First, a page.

“But students are on their own to take the mechanic test,” Maguire cautioned, “so the school does not necessarily facilitate that for them. Only 60 to 70 percent of students decide to take the test. But ATEC sees this as kind of an opportunity. We are trying to change this by getting companies more involved on the school level to highlight the benefits for the AMT career path. We need to ask employers if they have a cooperative agreement or partnership with a school. So far, the schools surveyed are reporting that 50 percent of them have an agreement with a repair station. Others report lower percentages of partnerships with regional airlines, with the lowest percentage with major airlines.”
Pima Community College in Tucson, AZ is one AMT school that is partnering with an aviation partner in need of AMTs, namely aircraft manufacturer Bombardier. According to Greg Wilson, Dean of Applied Technology at the college, like approximately 30 percent of such schools, it offers both a nine-month AMT program to meet FAA Part 147 requirements, along with a five-month Avionics program. Although that rule does not call for such an avionics program, that percentage of schools that have it, help provide the level of education employers are demanding. That is primarily so that their students can keep up with the rapid technological advances in the avionics field. The lack of adequate training in avionics is considered a major skills gap for aviation technicians by employers.
“There is not a lot of avionics in the current Part 147 rule, so some schools have a separate avionics program and call it advanced avionics,” Maguire pointed out. “That’s one way they are meeting the need outside of the current regulations because they could not create the knowledge and skill level sought by employers within the current FAA-required AMT program.”
Along with the quality gap, Pima is working to meet the quantity gap, the increasing number of AMTs and non-certified technicians needed by the aviation industry.
“Our need to provide qualified technicians in the large aerospace and defense area in southern Arizona is more than eight times the national average,” Wilson reported. “We have a real desperate need to meet what the industry is looking for, and we are woefully underequipped to meet the need of our local employers in our space. We could double and possibly triple our space, and we plan to do just that. We are also ordering new equipment, which does include simulators for avionics, and then we have several aircraft, including three 727s.”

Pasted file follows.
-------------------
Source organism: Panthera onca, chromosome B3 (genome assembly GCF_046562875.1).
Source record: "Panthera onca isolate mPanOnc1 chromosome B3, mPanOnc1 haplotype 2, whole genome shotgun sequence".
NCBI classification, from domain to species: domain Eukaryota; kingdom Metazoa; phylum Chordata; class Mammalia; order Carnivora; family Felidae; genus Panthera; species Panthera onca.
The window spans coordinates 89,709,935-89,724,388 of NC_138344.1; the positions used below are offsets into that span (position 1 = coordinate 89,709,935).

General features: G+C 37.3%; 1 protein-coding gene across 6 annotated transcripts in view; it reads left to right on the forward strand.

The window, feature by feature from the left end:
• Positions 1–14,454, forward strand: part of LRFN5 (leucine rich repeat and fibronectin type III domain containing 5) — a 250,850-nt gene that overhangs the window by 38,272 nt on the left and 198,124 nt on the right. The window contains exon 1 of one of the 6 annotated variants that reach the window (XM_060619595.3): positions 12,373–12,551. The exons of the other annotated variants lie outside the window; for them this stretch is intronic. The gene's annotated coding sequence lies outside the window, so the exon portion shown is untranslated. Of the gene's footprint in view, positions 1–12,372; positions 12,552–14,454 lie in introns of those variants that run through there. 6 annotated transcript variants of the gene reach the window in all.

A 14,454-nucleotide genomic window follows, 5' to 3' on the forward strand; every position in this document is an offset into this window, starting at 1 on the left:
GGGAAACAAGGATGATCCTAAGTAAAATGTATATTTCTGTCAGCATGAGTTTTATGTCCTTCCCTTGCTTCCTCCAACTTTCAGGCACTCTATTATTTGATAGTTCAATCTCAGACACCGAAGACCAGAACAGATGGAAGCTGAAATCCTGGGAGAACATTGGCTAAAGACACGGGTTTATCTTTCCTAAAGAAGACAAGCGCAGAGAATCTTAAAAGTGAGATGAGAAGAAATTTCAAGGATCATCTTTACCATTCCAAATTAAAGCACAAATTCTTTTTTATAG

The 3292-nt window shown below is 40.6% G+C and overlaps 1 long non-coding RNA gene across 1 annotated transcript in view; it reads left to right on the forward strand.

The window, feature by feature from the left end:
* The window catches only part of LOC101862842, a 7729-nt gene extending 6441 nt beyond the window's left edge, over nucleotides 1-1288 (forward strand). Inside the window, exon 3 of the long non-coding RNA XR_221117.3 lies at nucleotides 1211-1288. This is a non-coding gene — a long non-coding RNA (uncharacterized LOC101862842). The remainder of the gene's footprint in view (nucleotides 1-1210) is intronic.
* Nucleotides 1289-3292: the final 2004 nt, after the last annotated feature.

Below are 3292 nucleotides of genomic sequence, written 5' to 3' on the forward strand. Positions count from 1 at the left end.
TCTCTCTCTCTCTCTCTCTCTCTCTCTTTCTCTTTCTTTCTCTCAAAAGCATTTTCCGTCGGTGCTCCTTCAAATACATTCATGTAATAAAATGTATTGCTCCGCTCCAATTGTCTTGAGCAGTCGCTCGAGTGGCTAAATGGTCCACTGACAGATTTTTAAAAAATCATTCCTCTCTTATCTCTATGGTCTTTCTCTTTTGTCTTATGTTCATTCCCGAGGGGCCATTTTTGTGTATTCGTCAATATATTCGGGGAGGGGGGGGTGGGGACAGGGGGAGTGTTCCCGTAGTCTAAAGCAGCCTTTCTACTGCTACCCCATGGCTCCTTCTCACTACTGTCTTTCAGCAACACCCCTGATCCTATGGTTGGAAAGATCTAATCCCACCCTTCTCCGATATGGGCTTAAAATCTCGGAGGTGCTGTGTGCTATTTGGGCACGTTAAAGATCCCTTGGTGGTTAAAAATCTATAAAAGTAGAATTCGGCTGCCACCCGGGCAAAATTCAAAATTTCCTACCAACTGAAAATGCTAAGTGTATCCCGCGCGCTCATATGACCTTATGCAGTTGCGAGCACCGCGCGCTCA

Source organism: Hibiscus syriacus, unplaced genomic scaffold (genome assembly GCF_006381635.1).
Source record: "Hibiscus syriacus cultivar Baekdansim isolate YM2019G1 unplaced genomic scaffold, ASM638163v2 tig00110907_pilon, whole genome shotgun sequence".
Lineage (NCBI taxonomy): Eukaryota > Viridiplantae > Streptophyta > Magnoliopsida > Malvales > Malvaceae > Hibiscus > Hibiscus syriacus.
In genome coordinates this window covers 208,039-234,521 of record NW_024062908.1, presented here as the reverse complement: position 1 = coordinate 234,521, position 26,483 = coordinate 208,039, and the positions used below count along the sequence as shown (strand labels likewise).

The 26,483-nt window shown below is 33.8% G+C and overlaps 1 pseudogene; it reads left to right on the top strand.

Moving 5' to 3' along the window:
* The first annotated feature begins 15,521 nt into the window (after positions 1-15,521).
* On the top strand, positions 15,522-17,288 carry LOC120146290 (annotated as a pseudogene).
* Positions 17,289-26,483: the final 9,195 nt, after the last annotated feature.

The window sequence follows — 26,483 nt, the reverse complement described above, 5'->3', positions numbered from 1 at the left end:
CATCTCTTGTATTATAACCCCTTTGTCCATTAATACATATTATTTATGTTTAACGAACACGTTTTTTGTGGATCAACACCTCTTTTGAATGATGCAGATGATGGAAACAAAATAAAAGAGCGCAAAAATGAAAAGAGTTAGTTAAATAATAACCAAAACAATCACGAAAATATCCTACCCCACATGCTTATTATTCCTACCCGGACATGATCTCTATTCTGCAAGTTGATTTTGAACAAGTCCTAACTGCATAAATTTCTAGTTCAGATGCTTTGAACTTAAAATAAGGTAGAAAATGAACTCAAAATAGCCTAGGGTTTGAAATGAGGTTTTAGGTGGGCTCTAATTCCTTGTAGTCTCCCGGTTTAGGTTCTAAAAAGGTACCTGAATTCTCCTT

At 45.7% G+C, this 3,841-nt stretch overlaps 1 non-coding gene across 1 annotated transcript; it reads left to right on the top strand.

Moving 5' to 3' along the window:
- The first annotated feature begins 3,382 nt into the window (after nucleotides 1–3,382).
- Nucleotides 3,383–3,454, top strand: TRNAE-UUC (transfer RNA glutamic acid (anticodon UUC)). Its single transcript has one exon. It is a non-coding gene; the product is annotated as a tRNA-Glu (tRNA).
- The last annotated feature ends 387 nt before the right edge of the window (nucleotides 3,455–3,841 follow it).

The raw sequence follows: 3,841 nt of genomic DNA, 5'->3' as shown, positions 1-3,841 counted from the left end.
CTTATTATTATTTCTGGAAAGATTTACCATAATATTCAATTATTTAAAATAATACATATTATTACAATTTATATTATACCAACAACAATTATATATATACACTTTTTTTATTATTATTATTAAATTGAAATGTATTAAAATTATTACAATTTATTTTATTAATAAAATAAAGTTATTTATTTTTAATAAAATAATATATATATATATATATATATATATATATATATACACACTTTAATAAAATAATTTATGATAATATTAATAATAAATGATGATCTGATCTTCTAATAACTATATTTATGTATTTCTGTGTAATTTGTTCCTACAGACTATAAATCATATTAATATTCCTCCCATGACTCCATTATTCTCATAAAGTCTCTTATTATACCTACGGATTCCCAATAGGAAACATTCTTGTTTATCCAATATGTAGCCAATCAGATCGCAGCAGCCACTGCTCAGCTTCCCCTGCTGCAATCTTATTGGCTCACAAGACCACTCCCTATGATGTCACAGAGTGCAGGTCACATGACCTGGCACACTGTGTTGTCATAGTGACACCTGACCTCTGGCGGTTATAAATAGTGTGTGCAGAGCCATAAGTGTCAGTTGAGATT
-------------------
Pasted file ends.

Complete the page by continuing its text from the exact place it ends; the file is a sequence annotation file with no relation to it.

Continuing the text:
A New Approach
The technician talent shortage in Tucson and the southern Arizona area, is an example of what is taking place in the US and globally. The talent shortage is now so acute that while employers will continue to work with their local community colleges, as Bombardier does with Pima, as well as universities and flight academies, they can’t get enough of the talent that they need, according to Tim Welsh. He is the Executive Director of the non-profit Talent Solutions Coalition (TSC), which essentially provides a talent (in this case qualified maintenance technicians) supply chain for aviation employers. Both Maguire and Wilson serve on the TSC Leadership Team.
The TSC is headquartered at the National Center for Aviation Training in Wichita, KS. According to Welsh, the organization was designed by industry leaders to employ the best practices in talent pipeline management. The organization holds annual educational Forums for its membership, which are designed to share best practices in talent planning management, and operates mostly on membership dues, charging what Welsh describes as a “nominal amount” for its services.
The TSC considers educational institutions to be the suppliers of talent to employers. One recent notable TSC customer and employer has been ExpressJet Airlines. About 25 percent of the regional’s 6,200 employees are technicians, so it is vital to the airline to be able to have a steady supply of the best technicians available to stay competitive. ExpressJet approached the TSC for assistance in late 2016, the year that the organization opened its doors.